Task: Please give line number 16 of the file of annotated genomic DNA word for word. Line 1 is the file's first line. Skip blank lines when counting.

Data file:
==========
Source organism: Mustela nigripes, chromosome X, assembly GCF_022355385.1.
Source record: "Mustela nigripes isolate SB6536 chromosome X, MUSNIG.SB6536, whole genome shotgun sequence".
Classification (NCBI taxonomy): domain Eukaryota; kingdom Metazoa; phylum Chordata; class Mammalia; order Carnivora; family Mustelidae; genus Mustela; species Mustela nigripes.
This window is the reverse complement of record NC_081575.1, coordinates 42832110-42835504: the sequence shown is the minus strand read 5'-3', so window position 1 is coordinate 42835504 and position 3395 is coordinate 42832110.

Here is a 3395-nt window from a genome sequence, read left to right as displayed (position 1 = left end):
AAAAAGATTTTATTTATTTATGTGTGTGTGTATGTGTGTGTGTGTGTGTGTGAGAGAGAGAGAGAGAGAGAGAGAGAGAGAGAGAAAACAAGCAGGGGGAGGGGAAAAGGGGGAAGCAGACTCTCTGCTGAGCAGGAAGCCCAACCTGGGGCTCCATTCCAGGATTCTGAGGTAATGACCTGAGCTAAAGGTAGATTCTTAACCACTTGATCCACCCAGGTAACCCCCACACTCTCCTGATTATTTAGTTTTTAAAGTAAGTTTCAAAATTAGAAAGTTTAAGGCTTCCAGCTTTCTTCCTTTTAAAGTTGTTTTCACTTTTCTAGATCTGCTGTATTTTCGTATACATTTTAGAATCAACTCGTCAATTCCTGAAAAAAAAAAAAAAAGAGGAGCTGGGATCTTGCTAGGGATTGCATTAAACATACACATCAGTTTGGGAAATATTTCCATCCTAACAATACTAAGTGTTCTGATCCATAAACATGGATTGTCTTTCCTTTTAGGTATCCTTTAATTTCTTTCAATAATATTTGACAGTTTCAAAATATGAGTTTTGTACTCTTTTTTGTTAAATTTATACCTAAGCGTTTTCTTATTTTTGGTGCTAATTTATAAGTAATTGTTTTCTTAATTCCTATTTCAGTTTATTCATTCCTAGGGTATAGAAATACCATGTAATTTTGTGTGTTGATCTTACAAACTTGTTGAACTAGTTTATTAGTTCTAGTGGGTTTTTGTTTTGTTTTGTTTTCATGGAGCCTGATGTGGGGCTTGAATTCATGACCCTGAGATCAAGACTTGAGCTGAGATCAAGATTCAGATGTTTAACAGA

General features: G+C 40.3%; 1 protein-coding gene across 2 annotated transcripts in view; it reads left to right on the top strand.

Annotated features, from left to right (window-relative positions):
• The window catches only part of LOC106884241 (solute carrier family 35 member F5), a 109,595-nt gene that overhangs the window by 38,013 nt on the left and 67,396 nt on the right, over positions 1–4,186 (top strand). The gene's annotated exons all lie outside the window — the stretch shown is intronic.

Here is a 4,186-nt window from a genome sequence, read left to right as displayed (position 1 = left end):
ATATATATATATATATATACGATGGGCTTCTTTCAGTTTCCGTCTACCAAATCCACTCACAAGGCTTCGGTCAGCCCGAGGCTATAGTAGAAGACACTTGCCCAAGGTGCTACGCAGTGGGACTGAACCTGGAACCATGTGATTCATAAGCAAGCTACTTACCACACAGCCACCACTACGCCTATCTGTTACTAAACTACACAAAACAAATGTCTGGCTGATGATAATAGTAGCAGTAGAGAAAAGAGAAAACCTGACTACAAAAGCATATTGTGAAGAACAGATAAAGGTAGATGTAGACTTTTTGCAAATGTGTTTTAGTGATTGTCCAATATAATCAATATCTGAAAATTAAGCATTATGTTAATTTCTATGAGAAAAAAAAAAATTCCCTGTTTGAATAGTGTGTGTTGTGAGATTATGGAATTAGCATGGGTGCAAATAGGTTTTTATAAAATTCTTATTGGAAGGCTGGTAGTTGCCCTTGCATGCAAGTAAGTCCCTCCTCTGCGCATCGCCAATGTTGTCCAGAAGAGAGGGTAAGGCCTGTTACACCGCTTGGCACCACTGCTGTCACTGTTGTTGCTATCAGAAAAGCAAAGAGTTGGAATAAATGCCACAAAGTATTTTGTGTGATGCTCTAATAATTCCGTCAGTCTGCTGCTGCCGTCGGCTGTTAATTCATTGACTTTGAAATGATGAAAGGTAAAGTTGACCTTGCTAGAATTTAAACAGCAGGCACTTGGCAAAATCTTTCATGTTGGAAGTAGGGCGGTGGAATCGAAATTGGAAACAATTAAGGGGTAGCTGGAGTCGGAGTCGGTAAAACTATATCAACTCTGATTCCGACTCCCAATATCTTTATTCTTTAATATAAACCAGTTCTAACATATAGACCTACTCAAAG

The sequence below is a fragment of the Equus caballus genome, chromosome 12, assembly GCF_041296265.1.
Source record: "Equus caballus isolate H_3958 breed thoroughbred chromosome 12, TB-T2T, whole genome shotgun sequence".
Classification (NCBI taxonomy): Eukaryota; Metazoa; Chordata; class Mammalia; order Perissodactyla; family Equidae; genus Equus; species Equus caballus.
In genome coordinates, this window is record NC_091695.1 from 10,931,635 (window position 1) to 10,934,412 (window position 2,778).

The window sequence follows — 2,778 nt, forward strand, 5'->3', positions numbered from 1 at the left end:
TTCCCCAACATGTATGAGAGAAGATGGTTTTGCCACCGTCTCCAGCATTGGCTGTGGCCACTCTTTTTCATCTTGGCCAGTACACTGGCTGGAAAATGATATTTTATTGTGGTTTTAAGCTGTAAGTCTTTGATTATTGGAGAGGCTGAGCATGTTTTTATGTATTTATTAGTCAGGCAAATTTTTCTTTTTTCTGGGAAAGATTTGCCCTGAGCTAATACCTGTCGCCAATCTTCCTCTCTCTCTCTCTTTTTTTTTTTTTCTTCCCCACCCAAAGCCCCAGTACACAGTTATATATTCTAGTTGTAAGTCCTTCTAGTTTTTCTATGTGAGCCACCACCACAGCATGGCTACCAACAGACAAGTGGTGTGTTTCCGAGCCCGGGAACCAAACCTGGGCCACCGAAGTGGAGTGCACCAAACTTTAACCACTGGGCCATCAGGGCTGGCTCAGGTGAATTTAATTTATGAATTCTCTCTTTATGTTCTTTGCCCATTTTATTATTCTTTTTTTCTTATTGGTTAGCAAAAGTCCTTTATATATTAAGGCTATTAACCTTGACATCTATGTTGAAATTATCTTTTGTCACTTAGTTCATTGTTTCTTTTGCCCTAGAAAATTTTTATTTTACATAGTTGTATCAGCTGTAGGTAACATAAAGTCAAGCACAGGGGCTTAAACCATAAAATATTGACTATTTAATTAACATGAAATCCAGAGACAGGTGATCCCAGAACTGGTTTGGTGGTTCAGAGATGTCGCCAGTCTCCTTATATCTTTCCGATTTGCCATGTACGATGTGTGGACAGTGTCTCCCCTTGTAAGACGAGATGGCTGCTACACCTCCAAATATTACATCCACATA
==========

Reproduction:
The window sequence follows — 2,778 nt, forward strand, 5'->3', positions numbered from 1 at the left end: